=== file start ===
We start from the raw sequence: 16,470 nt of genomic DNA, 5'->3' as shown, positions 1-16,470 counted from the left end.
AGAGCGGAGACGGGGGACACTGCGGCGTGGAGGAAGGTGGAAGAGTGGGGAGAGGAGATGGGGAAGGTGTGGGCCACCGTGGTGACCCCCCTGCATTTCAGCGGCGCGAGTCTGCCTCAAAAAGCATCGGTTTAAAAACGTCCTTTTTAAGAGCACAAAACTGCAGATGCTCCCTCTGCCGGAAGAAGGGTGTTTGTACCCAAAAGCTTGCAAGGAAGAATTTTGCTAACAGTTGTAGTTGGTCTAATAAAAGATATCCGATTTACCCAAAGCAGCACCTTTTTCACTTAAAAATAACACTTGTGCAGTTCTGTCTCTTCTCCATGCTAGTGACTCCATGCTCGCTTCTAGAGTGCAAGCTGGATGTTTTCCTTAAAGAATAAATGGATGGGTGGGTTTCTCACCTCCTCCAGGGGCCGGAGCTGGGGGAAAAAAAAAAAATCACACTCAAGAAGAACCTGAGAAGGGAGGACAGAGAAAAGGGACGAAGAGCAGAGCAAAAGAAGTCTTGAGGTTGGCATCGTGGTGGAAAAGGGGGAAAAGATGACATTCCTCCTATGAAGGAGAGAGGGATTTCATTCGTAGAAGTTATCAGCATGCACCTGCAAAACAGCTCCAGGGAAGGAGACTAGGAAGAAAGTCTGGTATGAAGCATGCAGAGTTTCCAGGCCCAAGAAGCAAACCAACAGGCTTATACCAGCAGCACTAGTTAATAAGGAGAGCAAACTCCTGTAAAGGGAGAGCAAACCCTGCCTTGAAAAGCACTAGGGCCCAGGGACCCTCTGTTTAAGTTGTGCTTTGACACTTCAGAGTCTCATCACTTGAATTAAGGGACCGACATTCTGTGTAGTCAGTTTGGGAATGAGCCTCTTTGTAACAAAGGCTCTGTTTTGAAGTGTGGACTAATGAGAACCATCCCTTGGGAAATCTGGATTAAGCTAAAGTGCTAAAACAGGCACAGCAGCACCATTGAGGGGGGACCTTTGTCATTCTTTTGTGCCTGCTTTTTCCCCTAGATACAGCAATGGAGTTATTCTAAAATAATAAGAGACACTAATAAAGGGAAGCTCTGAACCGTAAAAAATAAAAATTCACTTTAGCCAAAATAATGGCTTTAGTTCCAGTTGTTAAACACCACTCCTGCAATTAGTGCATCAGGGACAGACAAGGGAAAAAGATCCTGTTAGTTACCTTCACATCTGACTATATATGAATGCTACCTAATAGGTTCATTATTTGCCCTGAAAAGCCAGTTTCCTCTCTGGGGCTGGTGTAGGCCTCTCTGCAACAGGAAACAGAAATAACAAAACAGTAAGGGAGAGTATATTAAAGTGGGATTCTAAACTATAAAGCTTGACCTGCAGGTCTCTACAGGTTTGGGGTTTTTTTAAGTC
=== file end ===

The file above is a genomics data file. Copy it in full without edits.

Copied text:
We start from the raw sequence: 16,470 nt of genomic DNA, 5'->3' as shown, positions 1-16,470 counted from the left end.
AGAGCGGAGACGGGGGACACTGCGGCGTGGAGGAAGGTGGAAGAGTGGGGAGAGGAGATGGGGAAGGTGTGGGCCACCGTGGTGACCCCCCTGCATTTCAGCGGCGCGAGTCTGCCTCAAAAAGCATCGGTTTAAAAACGTCCTTTTTAAGAGCACAAAACTGCAGATGCTCCCTCTGCCGGAAGAAGGGTGTTTGTACCCAAAAGCTTGCAAGGAAGAATTTTGCTAACAGTTGTAGTTGGTCTAATAAAAGATATCCGATTTACCCAAAGCAGCACCTTTTTCACTTAAAAATAACACTTGTGCAGTTCTGTCTCTTCTCCATGCTAGTGACTCCATGCTCGCTTCTAGAGTGCAAGCTGGATGTTTTCCTTAAAGAATAAATGGATGGGTGGGTTTCTCACCTCCTCCAGGGGCCGGAGCTGGGGGAAAAAAAAAAAATCACACTCAAGAAGAACCTGAGAAGGGAGGACAGAGAAAAGGGACGAAGAGCAGAGCAAAAGAAGTCTTGAGGTTGGCATCGTGGTGGAAAAGGGGGAAAAGATGACATTCCTCCTATGAAGGAGAGAGGGATTTCATTCGTAGAAGTTATCAGCATGCACCTGCAAAACAGCTCCAGGGAAGGAGACTAGGAAGAAAGTCTGGTATGAAGCATGCAGAGTTTCCAGGCCCAAGAAGCAAACCAACAGGCTTATACCAGCAGCACTAGTTAATAAGGAGAGCAAACTCCTGTAAAGGGAGAGCAAACCCTGCCTTGAAAAGCACTAGGGCCCAGGGACCCTCTGTTTAAGTTGTGCTTTGACACTTCAGAGTCTCATCACTTGAATTAAGGGACCGACATTCTGTGTAGTCAGTTTGGGAATGAGCCTCTTTGTAACAAAGGCTCTGTTTTGAAGTGTGGACTAATGAGAACCATCCCTTGGGAAATCTGGATTAAGCTAAAGTGCTAAAACAGGCACAGCAGCACCATTGAGGGGGGACCTTTGTCATTCTTTTGTGCCTGCTTTTTCCCCTAGATACAGCAATGGAGTTATTCTAAAATAATAAGAGACACTAATAAAGGGAAGCTCTGAACCGTAAAAAATAAAAATTCACTTTAGCCAAAATAATGGCTTTAGTTCCAGTTGTTAAACACCACTCCTGCAATTAGTGCATCAGGGACAGACAAGGGAAAAAGATCCTGTTAGTTACCTTCACATCTGACTATATATGAATGCTACCTAATAGGTTCATTATTTGCCCTGAAAAGCCAGTTTCCTCTCTGGGGCTGGTGTAGGCCTCTCTGCAACAGGAAACAGAAATAACAAAACAGTAAGGGAGAGTATATTAAAGTGGGATTCTAAACTATAAAGCTTGACCTGCAGGTCTCTACAGGTTTGGGGTTTTTTTAAGTC